Freedom of choice

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In the Fiona Katauskas cartoon, under the subtitle, 'Eight years later', a refugee sits in a prison on an island. Dutton says from outside, 'You don't have to stay locked up here. You're perfectly free to go back home and get locked up there instead.' Blood drips from his hands.



Fiona KatauskasFiona Katauskas' work has also appeared in ABC's The Drum, New Matilda, The Sydney Morning Herald, The Age, The Australian, The Financial Review and Scribe's Best Australian political cartoon anthologies.

Topic tags: Fiona Katauskas, Manus, Nauru, Christmas Island, refugee, offshore detention, asylum, Dutton



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Most, or let’s say all, asylum seekers who are men suffer in detention because they aren’t dead to their flesh. They want the carnality that the Universal Declaration of Human Rights stipulates as their right. If the man inside the fence had the mentality of a Desert Father, interested only in experiencing chastity as the instrument to exclude all but God from his life, not only would the freedom from religious oppression in Nauru be heaven to him, but his example might bring heaven to Nauru, for his gaolers and for the Nauruans. And if God decides that henceforth, every male on a leaky boat which tests Operation Sovereign Borders will be a contemporary Desert Father, the man with the ruddy hands will have a policy problem with overseas quarantines happy with men with no contingency, especially now that food and shelter are assured, but to live daily with God, within a personal sovereign border which excludes the knotted wants which everyone else who isn’t fully dead to the flesh will have. The question, then, is why modernists, in their howls for married clergy, would want to deprive our present and future Catholic priests of that sovereign border.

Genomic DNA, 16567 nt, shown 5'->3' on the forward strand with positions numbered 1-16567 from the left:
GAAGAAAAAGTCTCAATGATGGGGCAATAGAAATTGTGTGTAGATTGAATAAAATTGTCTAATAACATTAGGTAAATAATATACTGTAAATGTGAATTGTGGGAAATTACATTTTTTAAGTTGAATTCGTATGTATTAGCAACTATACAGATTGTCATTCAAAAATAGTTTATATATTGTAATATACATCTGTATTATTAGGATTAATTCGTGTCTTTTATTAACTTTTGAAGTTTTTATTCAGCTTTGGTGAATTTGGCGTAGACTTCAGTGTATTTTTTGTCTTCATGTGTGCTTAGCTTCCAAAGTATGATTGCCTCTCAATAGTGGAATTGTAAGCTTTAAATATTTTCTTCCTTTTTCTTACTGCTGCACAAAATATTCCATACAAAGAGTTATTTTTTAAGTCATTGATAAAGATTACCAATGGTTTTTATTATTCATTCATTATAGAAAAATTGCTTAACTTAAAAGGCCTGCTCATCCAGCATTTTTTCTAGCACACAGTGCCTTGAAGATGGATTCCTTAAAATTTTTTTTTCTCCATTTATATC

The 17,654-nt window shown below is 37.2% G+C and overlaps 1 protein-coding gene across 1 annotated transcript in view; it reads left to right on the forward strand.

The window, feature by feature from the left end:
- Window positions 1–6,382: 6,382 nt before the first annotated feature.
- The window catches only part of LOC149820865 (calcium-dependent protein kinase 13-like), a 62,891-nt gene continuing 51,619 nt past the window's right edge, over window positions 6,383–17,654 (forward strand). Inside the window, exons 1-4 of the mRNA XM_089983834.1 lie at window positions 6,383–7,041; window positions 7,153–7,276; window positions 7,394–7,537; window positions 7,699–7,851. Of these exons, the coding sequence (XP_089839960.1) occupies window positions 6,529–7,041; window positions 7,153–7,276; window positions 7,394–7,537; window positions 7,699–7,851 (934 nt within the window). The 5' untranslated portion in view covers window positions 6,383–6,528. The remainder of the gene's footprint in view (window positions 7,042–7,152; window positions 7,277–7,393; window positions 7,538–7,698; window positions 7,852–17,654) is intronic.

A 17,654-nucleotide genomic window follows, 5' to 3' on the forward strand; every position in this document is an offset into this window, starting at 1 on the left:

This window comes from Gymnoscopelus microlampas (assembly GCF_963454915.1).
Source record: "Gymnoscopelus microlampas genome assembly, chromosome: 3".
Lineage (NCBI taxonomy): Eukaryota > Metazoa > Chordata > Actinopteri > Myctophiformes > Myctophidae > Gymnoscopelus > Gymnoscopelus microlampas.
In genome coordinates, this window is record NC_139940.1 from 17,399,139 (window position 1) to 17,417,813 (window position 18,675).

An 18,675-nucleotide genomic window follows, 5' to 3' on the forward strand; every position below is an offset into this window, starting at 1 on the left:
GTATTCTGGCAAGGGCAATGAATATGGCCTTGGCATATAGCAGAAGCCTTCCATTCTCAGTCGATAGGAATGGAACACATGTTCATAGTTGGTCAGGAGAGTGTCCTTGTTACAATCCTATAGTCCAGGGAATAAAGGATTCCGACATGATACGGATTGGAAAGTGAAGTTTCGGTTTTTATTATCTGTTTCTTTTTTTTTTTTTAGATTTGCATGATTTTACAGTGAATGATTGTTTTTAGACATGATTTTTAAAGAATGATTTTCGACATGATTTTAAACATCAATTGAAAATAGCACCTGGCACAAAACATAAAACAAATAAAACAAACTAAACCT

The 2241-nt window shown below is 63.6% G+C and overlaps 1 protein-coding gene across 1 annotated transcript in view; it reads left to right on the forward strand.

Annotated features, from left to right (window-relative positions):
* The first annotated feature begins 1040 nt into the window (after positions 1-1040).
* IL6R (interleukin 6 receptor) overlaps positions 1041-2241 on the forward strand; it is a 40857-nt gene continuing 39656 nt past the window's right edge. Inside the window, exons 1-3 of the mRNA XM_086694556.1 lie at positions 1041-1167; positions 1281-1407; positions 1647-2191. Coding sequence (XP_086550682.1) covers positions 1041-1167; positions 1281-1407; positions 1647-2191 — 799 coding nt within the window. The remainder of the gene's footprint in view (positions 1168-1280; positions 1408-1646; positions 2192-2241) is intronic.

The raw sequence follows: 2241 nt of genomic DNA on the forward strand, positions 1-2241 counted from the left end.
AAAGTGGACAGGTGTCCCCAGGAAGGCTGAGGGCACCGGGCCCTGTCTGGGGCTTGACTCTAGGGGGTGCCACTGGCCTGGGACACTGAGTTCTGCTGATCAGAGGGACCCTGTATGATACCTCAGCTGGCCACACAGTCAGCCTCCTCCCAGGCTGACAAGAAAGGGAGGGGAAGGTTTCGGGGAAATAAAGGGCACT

roy chen yee | 28 July 2021  


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